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Antagonistic NP Article

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Dodongo has 7 years experience as a APRN, NP.

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I'm not an NP, I'm certified in another advanced practice specialty, but I read the article and, apart from quoting some physicians who were negative about NPs, I thought the overall tone of the article was somewhat positive (certainly not "antagonistic").

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Dodongo has 7 years experience as a APRN, NP.

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...apart from quoting some physicians who were negative about NPs...

That's... the entire article. Anonymous anecdotes from physicians disparaging NPs. I honestly don't see how you can't call it antagonistic. It doesn't cast NPs in a positive light, rather, it's quite negative and actively opposed to NP practice without direct physician supervision - in other words, antagonistic. The purpose of the article is to make NPs look incompetent.

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Not an NP, but found it easy to identify that this article was biased opinion as described by several of the people who commented. I also found the graphics to be offensive to any attempt at seriousness. NP's are not clowns or charletons but it would be hard to think otherwise after reading this "journalism".

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Jules A is a MSN and specializes in Family Nurse Practitioner.

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My only complaints were they used anonymous sources for some of the negative stories and the usual cringe worthy comments about NPs greatest value being handholding which largely comes from our own mouths.

Other than that I felt it was fairly accurate and added both positive and negative points about NPs. We absolutely do have a lack of standardized education, we are practicing medicine and although I fought for independent rights with the current state of NP education I have to wonder if being supervised, legitimately supervised, by physicians might actually be appropriate.

We have pushed for more and reduced our admission requirements. My guess is the public will become more well educated as to our backgrounds going forward as they should be imo.

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BostonFNP has 9 years experience as a APRN and specializes in Adult Internal Medicine.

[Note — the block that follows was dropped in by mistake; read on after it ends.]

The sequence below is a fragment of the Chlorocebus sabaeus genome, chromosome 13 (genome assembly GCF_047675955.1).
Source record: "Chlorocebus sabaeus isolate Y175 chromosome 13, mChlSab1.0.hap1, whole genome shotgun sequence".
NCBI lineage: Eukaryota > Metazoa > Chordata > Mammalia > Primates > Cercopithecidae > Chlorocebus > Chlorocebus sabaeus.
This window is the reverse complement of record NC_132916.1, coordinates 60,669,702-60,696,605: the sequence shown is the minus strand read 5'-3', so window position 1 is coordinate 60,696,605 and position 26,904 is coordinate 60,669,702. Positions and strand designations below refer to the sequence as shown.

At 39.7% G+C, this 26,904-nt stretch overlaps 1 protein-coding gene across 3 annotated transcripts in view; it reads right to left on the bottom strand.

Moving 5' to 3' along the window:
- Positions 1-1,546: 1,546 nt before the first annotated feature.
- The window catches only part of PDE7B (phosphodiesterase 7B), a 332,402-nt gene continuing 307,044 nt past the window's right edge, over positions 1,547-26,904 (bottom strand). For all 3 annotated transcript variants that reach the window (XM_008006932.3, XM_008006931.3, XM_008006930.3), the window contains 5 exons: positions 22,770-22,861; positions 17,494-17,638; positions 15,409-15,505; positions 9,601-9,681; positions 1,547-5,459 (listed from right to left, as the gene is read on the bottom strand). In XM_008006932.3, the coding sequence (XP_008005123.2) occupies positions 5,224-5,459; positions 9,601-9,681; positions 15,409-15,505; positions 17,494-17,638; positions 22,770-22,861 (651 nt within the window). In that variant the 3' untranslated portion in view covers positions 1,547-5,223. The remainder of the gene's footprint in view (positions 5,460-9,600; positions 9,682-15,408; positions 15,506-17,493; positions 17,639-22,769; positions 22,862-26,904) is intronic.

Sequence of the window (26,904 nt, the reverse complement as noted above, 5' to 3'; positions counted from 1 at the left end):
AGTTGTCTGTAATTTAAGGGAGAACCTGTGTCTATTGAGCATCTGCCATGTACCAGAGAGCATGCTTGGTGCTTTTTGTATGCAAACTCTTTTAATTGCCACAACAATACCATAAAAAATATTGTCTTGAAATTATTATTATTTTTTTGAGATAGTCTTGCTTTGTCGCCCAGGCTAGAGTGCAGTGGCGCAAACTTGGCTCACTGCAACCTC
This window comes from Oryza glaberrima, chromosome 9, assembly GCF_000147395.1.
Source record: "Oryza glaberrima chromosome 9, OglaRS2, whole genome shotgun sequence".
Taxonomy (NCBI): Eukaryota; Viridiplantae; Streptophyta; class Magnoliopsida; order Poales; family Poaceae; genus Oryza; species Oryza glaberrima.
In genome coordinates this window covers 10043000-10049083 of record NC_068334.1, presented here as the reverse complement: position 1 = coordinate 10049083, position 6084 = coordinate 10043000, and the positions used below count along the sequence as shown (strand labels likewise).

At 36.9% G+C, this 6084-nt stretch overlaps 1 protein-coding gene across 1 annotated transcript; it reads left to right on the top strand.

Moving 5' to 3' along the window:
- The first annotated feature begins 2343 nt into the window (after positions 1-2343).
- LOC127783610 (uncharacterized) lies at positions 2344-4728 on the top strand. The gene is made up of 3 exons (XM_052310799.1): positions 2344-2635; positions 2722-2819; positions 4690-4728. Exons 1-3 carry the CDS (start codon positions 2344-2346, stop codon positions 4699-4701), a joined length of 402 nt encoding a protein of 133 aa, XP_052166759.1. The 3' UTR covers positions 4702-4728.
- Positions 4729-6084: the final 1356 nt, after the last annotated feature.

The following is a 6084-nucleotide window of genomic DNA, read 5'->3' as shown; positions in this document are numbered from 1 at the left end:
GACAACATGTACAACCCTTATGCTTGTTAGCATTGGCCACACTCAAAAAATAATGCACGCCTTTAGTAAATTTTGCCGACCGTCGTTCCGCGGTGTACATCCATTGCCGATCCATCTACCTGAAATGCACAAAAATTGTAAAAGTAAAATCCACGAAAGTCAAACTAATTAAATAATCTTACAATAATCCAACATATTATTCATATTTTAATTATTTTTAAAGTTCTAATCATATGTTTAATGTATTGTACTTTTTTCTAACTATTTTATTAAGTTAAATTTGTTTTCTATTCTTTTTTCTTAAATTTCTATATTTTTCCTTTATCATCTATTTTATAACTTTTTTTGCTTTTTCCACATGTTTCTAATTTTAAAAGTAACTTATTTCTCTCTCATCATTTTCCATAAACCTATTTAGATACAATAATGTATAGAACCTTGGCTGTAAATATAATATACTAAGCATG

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To be completely honest, the little anecdote sounded entirely fictitious like those made-up patients that drug reps use to try and sell you their drug.

I love the comments from "doctors" that wouldn't even use their real names. It's just poor journalism.

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That's... the entire article. Anonymous anecdotes from physicians disparaging NPs. I honestly don't see how you can't call it antagonistic. It doesn't cast NPs in a positive light, rather, it's quite negative and actively opposed to NP practice without direct physician supervision - in other words, antagonistic. The purpose of the article is to make NPs look incompetent.

Actually, that's not the entire article. There are some anecdotes from physicians about NPs who missed diagnoses, and physician concerns about the caliber of NP education (concerns that are shared by plenty of people on this site). There are some quotes from some physicians who talk about appreciating and trusting the NPs with whom they work directly, but being uncomfortable with NPs they don't know. There are some anecdotes about NPs helping people who had had bad experiences with physicians. The author refers to NPs as "highly qualified" and mentions that "that studies have shown there is no significant difference in outcomes between patients who are seen by nurse practitioners and those who are seen by medical doctors." The article talks about how NPs are being increasingly utilized by a wide range of healthcare facilities and organizations. There is a wide range of perspectives and opinions presented in the article, in my view (although I would question where the author got her info that "nurse practitioners go through only six to eight years of training on average" ...) Perhaps you are too focused on the (entirely predictable) negative comments from MDs.

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BostonFNP has 9 years experience as a APRN and specializes in Adult Internal Medicine.

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The author refers to NPs as "highly qualified" and mentions that "that studies have shown there is no significant difference in outcomes between patients who are seen by nurse practitioners and those who are seen by medical doctors."

The author actually doesn't state that directly in either case. "Highly trained to treat certain medical conditions" and "nurse practitioners counter that studies have shown..". Semantics, but perhaps important semantics. Throughout the article there are some interesting word choices and I think that's what makes me feel while reading that the article has a serious slant.

I do think it is interesting that the physicians they spoke with weren't willing to put their names on their comments, all the NPs seemed to be happy to do that.

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Dodongo has 7 years experience as a APRN, NP.